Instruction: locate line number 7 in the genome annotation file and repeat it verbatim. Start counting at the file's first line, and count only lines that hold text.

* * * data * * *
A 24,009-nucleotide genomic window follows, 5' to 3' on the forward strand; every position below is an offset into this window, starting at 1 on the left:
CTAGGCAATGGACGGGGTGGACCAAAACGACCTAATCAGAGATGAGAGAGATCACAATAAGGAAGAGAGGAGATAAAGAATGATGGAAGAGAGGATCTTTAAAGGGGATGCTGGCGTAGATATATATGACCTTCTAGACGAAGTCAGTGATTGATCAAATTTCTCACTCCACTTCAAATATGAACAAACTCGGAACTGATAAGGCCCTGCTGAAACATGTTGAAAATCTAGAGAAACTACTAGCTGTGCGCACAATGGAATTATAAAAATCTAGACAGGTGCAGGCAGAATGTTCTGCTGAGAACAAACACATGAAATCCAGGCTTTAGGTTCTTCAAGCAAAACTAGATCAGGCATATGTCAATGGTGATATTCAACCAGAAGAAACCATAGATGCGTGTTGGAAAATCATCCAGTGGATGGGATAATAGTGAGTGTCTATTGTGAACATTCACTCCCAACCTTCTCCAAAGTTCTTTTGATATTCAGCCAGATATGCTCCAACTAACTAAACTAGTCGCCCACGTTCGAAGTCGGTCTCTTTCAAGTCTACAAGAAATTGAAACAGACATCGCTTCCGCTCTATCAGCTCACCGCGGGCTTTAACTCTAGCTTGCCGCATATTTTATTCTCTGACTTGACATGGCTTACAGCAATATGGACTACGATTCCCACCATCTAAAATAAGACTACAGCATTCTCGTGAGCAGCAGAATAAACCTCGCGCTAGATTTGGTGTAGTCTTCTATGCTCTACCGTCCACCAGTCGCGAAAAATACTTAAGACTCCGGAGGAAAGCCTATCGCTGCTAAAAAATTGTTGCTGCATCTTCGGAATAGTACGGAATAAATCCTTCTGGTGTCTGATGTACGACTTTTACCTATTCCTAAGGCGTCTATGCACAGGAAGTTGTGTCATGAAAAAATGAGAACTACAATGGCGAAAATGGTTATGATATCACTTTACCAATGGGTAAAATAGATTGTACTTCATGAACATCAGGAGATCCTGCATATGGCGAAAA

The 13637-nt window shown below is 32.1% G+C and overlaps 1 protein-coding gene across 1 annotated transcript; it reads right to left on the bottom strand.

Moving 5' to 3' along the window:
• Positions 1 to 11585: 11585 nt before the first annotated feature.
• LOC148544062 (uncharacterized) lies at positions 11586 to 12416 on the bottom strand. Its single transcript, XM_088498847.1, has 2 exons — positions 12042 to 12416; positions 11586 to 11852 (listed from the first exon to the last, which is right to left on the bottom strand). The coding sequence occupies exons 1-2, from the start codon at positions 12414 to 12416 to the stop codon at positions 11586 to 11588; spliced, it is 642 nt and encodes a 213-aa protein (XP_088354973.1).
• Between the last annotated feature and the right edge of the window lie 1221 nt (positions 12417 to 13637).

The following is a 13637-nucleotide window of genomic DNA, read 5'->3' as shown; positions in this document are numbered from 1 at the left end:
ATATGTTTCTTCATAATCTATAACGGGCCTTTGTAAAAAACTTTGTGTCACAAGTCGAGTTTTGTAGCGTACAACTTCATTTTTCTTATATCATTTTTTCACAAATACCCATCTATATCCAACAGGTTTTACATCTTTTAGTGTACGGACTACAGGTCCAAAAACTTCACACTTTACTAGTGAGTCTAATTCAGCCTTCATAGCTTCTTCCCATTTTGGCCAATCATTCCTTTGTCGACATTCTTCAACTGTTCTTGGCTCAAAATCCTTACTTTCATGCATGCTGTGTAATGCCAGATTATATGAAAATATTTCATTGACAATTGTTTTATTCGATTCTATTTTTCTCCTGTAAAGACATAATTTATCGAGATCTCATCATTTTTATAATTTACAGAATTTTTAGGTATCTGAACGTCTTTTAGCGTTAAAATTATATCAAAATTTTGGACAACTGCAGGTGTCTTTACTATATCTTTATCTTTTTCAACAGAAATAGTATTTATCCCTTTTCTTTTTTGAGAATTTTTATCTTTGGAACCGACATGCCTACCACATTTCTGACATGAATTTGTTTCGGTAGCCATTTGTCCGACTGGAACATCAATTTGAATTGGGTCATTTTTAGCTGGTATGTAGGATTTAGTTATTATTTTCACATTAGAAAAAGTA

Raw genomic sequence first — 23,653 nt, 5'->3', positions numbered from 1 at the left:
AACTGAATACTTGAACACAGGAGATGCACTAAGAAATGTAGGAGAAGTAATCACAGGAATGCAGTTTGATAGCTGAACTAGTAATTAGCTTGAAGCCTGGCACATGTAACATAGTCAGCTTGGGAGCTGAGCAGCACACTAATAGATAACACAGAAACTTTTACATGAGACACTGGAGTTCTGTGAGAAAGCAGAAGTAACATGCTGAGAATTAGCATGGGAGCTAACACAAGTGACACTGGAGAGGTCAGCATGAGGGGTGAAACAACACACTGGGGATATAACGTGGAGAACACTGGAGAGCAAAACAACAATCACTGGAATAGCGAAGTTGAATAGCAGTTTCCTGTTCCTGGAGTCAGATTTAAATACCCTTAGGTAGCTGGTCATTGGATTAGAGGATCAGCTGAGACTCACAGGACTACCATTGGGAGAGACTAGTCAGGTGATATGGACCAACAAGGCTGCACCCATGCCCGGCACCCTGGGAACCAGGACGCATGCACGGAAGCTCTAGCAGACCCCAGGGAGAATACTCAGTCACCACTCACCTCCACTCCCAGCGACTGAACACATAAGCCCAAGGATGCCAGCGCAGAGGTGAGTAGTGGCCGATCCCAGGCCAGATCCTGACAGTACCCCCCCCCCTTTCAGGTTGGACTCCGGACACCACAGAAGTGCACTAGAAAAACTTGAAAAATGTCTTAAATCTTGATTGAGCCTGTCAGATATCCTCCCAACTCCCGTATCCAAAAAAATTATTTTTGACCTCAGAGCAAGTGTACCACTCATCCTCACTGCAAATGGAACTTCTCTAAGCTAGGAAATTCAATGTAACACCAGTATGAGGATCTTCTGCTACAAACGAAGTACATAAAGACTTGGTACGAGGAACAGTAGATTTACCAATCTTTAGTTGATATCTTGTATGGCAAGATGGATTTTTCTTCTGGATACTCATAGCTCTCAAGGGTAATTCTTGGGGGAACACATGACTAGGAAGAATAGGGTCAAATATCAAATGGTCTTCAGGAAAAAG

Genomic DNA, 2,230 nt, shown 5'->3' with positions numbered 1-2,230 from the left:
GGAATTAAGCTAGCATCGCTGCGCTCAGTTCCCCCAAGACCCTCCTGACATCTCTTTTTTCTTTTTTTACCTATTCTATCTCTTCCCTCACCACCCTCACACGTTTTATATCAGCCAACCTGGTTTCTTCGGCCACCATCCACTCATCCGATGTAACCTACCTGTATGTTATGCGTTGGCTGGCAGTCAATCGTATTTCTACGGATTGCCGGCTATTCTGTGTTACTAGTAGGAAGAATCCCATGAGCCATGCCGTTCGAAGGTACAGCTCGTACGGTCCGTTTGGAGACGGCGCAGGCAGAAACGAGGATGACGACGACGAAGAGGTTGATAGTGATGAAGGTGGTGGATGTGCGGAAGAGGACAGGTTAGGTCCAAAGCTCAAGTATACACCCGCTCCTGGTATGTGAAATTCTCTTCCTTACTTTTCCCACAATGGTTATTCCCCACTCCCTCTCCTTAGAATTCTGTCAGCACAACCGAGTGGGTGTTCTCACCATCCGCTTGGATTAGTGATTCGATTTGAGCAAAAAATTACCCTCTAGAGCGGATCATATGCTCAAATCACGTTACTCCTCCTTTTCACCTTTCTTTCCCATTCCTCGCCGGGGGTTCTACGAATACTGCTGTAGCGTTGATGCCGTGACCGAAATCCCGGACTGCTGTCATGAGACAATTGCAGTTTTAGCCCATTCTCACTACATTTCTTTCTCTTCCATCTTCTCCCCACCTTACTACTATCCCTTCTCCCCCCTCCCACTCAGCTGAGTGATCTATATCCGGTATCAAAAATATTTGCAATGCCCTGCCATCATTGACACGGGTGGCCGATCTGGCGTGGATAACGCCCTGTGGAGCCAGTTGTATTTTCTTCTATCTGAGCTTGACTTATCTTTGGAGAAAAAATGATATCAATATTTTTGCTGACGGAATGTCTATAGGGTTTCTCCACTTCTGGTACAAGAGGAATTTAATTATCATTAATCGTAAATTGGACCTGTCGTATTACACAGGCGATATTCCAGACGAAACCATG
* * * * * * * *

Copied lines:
• Between the last annotated feature and the right edge of the window lie 1221 nt (positions 12417 to 13637).